POWER OF DATA BLOG

Partnering with Autonomous Vehicles

Driving in the 21st Century
Dec 05/2017 Published by:
 

We recently sat down with Bobbie Seppelt, Ph.D., an expert human factors research scientist and consultant in the design of automotive systems and products for Detroit-based Touchstone Evaluations. An industrial engineer by education, Dr. Seppelt is a leading consultant to the automotive industry on the role of the human driver/operator of autonomous vehicles (AVs), with an emphasis on commercial transportation. Dr. Seppelt provides leadership and guidance in emerging issues related to vehicle automation, and integration of advanced technology with a focus on driver-vehicle interface design.

Commercial vehicle manufacturers have already taken steps toward AVs, says Dr. Seppelt, but in general, truck automation on highways and in cities will likely be introduced after consumer vehicles. The role of the commercial driver, however, has already begun to evolve.

“As more automation is introduced into the commercial vehicle, the driver’s role is shifting to include engaging, monitoring and managing automated systems based on their capabilities to respond and adapt to unexpected events and conditions,” she said. This, of course, is reliant on the extent to which these systems can operate in environments with some degree of unpredictability due to weather, traffic, pedestrians or other environmental influences.

“The more capable automated systems become, the more the driver will shift into a passenger role. However, even in this role, the human will still need to be aware of how the vehicle is performing relative to its capabilities and limitations to be prepared to potentially step in and resume manual control if requested, or if the system reaches a state where it is unable to complete trip goals,” said Dr. Seppelt.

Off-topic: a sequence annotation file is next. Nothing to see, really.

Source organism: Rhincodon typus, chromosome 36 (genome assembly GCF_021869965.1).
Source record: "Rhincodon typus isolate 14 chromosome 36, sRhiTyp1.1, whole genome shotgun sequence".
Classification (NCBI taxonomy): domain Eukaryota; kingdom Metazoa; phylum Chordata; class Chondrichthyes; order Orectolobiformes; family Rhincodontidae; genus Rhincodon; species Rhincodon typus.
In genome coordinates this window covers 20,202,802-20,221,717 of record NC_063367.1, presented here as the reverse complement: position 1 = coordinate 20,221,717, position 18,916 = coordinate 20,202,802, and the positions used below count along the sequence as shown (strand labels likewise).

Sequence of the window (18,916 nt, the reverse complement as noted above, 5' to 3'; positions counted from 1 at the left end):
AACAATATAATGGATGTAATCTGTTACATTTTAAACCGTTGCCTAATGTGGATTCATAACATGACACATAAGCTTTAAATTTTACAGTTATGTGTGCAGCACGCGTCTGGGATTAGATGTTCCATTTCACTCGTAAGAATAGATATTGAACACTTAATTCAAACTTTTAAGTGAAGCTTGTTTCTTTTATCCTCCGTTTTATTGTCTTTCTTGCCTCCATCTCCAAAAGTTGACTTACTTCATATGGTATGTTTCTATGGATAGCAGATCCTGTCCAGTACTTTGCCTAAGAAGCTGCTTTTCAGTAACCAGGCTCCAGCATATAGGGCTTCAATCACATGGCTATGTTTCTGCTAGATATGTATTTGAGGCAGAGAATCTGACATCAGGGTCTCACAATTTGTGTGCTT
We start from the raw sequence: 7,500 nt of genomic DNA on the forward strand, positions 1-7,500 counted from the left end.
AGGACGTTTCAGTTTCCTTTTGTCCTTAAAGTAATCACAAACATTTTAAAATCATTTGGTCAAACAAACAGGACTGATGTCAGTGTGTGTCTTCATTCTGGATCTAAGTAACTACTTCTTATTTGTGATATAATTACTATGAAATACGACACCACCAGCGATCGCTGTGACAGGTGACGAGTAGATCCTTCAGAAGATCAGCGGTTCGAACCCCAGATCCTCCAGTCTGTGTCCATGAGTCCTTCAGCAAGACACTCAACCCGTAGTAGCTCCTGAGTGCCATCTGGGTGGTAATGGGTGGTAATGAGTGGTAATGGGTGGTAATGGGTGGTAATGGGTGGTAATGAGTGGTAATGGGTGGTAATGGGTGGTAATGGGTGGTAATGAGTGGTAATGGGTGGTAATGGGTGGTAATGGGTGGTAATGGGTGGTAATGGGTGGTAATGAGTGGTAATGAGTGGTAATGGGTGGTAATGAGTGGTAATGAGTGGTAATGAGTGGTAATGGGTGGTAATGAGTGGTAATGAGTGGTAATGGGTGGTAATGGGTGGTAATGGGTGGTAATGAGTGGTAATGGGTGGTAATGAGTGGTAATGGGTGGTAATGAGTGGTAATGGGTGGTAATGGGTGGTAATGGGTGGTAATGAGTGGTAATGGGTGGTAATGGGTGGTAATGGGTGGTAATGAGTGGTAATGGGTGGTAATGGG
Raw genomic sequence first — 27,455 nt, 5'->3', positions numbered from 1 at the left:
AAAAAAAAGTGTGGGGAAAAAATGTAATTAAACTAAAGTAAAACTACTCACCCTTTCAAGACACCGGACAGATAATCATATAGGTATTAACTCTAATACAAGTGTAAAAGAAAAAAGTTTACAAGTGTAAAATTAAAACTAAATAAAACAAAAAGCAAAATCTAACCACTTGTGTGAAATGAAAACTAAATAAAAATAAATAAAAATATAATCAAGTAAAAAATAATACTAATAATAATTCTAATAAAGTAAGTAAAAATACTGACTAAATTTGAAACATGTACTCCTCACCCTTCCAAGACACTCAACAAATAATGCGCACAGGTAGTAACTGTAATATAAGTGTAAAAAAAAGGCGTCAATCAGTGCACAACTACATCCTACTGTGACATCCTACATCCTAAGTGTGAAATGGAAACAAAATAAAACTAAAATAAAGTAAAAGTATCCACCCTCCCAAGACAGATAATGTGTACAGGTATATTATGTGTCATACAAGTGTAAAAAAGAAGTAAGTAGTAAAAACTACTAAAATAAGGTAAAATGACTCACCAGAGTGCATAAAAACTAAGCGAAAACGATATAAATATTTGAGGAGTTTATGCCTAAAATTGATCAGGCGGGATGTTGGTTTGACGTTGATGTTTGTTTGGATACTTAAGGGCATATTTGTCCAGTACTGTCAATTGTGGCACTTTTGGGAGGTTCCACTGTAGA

Defining the New Role of the Commercial Driver

She believes that the definition of the driver will change as vehicles evolve to incorporate more automation.

“Depending on how automated systems are designed for use in commercial vehicles, the driver will become either a ‘partner’ or a ‘supervisor’, or will transition between types of roles during periods of automated control,” says Dr. Seppelt.

When the driver is acting to cooperate with the automation or to supervise its behavior, Dr. Seppelt says certain issues become important, including:

  • Can the driver remain successfully attentive to driving – even though the vehicle is lightening the driver’s load – and possibly allowing them to momentarily shift attention to non-driving tasks?
  • What is it that the driver will choose to do (or attend to) when the vehicle is autonomously controlling driving?
  • Can the driver maintain enough awareness of the driving situation to be able to successfully resume control in urgent conditions or when the vehicle transitions control back to them?

With these scenarios, there are new and important tasks the driver will be called upon to perform:

  • Supervise the performance and behavior of the automation
  • Understand how automation is performing relative to its capabilities and limits
  • Select and engage automated systems in situations in which it will improve efficiency and performance over manual control, and disengage it when the reverse occurs
  • Communicate navigation and vehicle control performance goals to the automated system(s) to, in collaboration, achieve required/optimal/safe trip outcomes.